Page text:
Vegetables Produce Facts English
Recommendations for Maintaining Postharvest Quality
Maturity & Quality
Romaine or cos lettuce is an elongated heading lettuce type. Maturity is based on the number of leaves and head development. A very loose or easily compressible head is immature and a very firm or hard head is overmature. Heads that are immature (
After trimming outer leaves, the leaves should be a bright to dark green color (tinged with red in the red romaine cultivars) with the inner leaves of the head being yellow or light green. The bright to dark green of romaine leaves is indicative of higher vitamin A and vitamin C contents relative to iceberg lettuce types. Leaves should be crisp and turgid, and free from insects, decay or mechanical damage (U.S. Grade No. 1). Different romaine varieties may vary in sweetness and bitterness.
Temperature & Controlled Atmosphere
0°C (32°F) is required to optimize the postharvest life of romaine lettuce. A shelf-life of around 21 days is expected at this temperature. At 5°C (41°F) a shelf-life of about 14 days can be expected as long as no ethylene is in the environment. Water spray-vacuum cooling or hydrocooling are often used for romaine lettuce, but forced-air cooling may also be used.
Rates of Respiration
Romaine lettuce heads have moderate respiration rates, but they are generally higher than rates for iceberg lettuce:
To calculate heat production multiply mL CO2/kg·hr by 440 to get Btu/ton/day or by 122 to get kcal/metric ton/day.
Ethylene production rates are very low:
Responses to Ethylene
Romaine lettuce is sensitive to ethylene. Ethylene damage appears as discolored spots on the midrib. These are generally larger and less defined than those found with ethylene-induced Russet spotting on iceberg lettuce (see physiological disorders). Varieties can vary significantly in their susceptibility to ethylene.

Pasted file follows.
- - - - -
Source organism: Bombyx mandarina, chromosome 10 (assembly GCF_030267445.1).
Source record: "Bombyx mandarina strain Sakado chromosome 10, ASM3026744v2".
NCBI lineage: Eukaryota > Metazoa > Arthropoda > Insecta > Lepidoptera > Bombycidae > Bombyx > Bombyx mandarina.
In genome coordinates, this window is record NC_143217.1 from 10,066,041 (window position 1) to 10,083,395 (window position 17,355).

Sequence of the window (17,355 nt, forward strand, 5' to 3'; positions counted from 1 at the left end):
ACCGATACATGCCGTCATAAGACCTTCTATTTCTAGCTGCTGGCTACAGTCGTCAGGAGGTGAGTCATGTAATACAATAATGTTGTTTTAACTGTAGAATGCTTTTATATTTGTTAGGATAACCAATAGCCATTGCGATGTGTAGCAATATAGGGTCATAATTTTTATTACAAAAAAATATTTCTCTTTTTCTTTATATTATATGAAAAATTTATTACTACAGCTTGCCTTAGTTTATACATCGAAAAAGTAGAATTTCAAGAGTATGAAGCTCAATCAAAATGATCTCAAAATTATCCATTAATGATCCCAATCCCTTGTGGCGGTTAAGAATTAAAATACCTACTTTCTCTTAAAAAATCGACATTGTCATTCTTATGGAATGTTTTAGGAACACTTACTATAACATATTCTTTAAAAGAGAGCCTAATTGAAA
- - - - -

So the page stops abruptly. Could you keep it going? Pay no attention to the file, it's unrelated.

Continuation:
Some benefit to shelf-life can be obtained with low O2 atmospheres (1-3%) at temperatures of 0-5°C (32-41°F). Low O2 atmospheres will reduce respiration rates and reduce the detrimental effects of ethylene. Intact heads are not generally benefited by atmospheres containing CO2 and injury may occur with >5% CO2 (see physiological disorders, brown stain). Cut Romaine lettuce, however, is commonly packaged in low O2 (<1%) and high CO2 (7-10%) atmospheres because these conditions control browning on the cut surfaces. On salad pieces, cut surface browning occurs more rapidly and more extensively than do symptoms of brown stain caused by CO2. Cut iceberg lettuce tolerates higher CO2 concentrations than cut romaine lettuce.
Temperature & Controlled Atmosphere Photos
Physiological and Physical Disorders
Use of Materials
The UC Postharvest Technology Center grants users permission to download textual pages (including PDF files) from this World Wide Web site for personal use or to reproduce them for educational purposes, but credit lines and copyright notices within the pages must not be removed or modified.
Except for these specified uses, no part of the textual materials available on the UC Postharvest Technology Center Web site may be copied, downloaded, stored in a retrieval system, further transmitted or otherwise reproduced, stored, disseminated, transferred or used, in any form or by any means, except as permitted herein or with the University of California's prior written agreement. Request permission from UC Postharvest Technology Center. Distribution for commercial purposes is prohibited.
The information in this fact sheet represents our best understanding of the current state of knowledge at the time of the latest update, and does not represent an exhaustive review of all research results. Links to any of these UC Postharvest Technology Center pages are permitted, but no endorsement of the linking site or products mentioned in the linking page is intended or implied by such a link.
How to Cite
Author(s) names. Initial publication or update date (located at the top). Title. Link to the specific Produce Fact Sheet webpage (Accessed date)
Example: Cantwell, M. and T. Suslow. 2002. Lettuce, Crisphead: Recommendations for Maintaining Postharvest Quality.